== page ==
Global Young Scientists Summit (GYSS) 2019

I attended 7th Global Young Scientists Summit (GYSS) 2019 at National Technological University, Singapore from 20 Jan 2019 to 25 Jan 2019. It was a nice and motivational experience to listen and discuss with laureates, so I thought to share my joyous experience with all of you. For attending the conference, IIT Ropar, India nominated my name, and I got the invitation. It is an invitation based summit where they invite Ph.D. and postdoc people from all over the world from different research areas, such as physics, chemistry, mathematics, medicine, computer science, and engineering. The main motivation of the conference is to promote interdisciplinary research.

The highlights of the conference are mentioned below.

1. Plenary Talks: The conference started with a Plenary talk by Silvio Micali on Distributed Ledgers and Blockchains. Then we have several other talks from different laureates where they motivated young researchers by explaining their work and the future of the science. For example, Prof Aaron Ciechanover gave a talk on “The Revolution of Personalised Medicine: Are We Going to Cure All Diseases and at What Price?” where he discussed interesting questions like,

  • Aspirin and penicillin are a random discovery?
  • How will medicine make age longer?
  • Live with disease or die because of it.
  • Even two twins are not identical.

Now, you can think how motivating it will be to listen and hear these talks live where you can directly ask your curious questions 🙂 These talks always left me with a long list of questions, some for me and some for them, and hoping to get their answers in future 😀


2.  Panel Discussions: GYSS scheduled panel discussions mostly after the lunch and they were awesome because you can eat how much you want and interesting sessions will not let you sleep. The panel sessions were moderated by one scientist, and there were three panelists. The best thing I liked about panels is the general topic so that they are relevant for all the participants as the conference was multi-area. They also had panelist from different areas to discuss the problem from different perspectives.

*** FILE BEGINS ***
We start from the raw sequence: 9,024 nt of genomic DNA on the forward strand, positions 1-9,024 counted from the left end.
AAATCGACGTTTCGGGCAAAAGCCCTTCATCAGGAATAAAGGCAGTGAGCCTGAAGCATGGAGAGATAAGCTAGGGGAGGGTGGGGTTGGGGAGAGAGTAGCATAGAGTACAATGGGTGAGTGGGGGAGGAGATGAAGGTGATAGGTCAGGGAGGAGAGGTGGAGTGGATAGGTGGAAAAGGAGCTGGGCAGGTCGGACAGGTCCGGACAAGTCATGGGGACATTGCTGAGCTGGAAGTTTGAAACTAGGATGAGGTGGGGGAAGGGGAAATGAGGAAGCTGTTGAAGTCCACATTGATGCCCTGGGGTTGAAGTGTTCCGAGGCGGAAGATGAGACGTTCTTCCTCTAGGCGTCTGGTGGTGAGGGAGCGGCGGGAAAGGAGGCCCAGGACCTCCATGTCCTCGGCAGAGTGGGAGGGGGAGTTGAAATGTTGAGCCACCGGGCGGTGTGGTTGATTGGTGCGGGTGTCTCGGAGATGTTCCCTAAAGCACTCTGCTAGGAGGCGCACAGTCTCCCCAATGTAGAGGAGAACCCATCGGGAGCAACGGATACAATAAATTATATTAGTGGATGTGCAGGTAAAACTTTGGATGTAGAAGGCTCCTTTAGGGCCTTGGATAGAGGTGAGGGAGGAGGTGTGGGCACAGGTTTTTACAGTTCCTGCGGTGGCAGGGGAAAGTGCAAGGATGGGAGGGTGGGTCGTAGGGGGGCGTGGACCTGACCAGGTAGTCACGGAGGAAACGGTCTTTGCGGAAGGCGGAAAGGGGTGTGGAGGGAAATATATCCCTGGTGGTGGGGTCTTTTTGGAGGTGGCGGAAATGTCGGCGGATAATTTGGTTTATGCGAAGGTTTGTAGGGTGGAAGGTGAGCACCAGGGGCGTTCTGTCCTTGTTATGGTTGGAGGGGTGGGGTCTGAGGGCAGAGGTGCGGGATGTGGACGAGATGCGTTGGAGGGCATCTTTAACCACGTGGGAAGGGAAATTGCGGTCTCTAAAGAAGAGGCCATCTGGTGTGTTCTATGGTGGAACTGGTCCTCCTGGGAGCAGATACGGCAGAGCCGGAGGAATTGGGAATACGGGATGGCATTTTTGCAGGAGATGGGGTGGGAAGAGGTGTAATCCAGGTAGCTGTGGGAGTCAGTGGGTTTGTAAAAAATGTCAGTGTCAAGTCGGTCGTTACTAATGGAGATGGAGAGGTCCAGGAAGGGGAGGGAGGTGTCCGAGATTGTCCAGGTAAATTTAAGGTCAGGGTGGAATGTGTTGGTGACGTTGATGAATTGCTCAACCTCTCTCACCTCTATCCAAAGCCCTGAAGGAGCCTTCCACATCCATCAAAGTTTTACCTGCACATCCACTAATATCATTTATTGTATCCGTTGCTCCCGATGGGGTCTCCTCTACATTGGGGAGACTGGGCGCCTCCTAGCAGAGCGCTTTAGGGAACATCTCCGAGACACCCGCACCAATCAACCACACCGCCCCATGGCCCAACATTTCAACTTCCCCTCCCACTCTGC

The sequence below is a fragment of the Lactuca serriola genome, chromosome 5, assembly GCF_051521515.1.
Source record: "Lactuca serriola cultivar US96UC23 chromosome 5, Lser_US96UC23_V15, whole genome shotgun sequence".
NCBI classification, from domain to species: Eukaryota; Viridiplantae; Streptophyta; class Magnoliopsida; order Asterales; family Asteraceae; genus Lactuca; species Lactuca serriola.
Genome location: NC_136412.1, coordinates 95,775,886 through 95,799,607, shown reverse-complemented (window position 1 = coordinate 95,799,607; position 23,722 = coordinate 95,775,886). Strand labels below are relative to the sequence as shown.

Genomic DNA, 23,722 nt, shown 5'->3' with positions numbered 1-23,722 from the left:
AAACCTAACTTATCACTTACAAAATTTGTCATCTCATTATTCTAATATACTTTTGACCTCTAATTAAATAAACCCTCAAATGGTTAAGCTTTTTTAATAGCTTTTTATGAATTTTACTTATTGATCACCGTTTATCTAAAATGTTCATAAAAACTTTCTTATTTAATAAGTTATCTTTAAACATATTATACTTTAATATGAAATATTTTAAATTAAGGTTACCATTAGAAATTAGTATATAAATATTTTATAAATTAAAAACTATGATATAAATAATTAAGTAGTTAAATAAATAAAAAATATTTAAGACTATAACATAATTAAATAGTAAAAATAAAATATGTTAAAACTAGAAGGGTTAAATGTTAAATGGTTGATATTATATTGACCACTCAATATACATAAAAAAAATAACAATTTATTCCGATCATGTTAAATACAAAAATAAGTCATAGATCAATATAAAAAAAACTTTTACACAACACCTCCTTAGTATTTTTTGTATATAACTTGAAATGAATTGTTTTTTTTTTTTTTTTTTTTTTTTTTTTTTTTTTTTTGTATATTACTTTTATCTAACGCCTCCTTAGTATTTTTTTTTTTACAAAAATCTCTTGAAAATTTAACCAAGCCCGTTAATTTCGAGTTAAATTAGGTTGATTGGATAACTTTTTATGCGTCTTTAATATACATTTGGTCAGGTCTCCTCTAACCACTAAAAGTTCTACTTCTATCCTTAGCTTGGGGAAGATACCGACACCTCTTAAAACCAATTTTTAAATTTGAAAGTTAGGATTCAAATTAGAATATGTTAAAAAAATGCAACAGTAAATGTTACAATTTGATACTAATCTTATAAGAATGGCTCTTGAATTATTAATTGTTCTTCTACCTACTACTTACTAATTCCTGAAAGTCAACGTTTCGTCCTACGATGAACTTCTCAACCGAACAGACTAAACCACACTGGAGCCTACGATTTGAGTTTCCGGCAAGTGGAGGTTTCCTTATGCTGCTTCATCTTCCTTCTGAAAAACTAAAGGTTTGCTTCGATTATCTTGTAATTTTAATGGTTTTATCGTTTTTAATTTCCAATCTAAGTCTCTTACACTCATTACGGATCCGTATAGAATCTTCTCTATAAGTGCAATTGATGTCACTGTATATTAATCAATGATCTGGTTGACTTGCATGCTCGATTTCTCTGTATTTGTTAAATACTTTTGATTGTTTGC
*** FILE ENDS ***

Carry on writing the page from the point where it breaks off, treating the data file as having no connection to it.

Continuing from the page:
Some highlights of panel discussions are.

  • Future of Medicine and Healthcare: This session was on the current hot topic, the progress of medicine and healthcare.
  • The Human Side of Science where they talked about the general problems that scientists phase at the personal and professional level.


3. Small Group Sessions: Small group sessions were led by one professor and participants were allowed to choose a group of their choice. My first small group session was with Tim, and it was really interesting as he talked about his research experience. Students also asked many interesting questions, and it helped us to get a new perspective about him and his work, such as,

  • How you got motivated about this particular problem?
  • How did you plan your research?
  • How to be a Nobel laureate?
  • This is the era of collaboration and how we can collaborate without having a fear of someone will steal our idea?
  • How to handle ups-downs and depression through the research?
  • Does the number of publications matter in a higher career?
  • How to manage funds for the research?
  • What is more important: theoretical research or applied research?

I am not mentioning the answers to these questions as you can refer the recorded videos of the sessions. These talks will surely help you to realize that you are not alone going through various research-related problems and they also went through these. However, the important part is that they handled it and for us, the important thing is that we have to handle these. They will make you realize that you will come out doing great 🙂
All the discussions were very very amazing and motivating. They made me think how to route the things so that I can aim for what I want.


4. Public Lectures: These sessions were open to the general public where people can ask questions from the laureates. Some of the videos are here: By Prof Tim Hunt By Prof Fraser Stoddart


5. Poster Sessions: Students presented their research work using posters. I also presented my thesis work there and got a chance to discuss it with laureates, senior professors, and young scientists.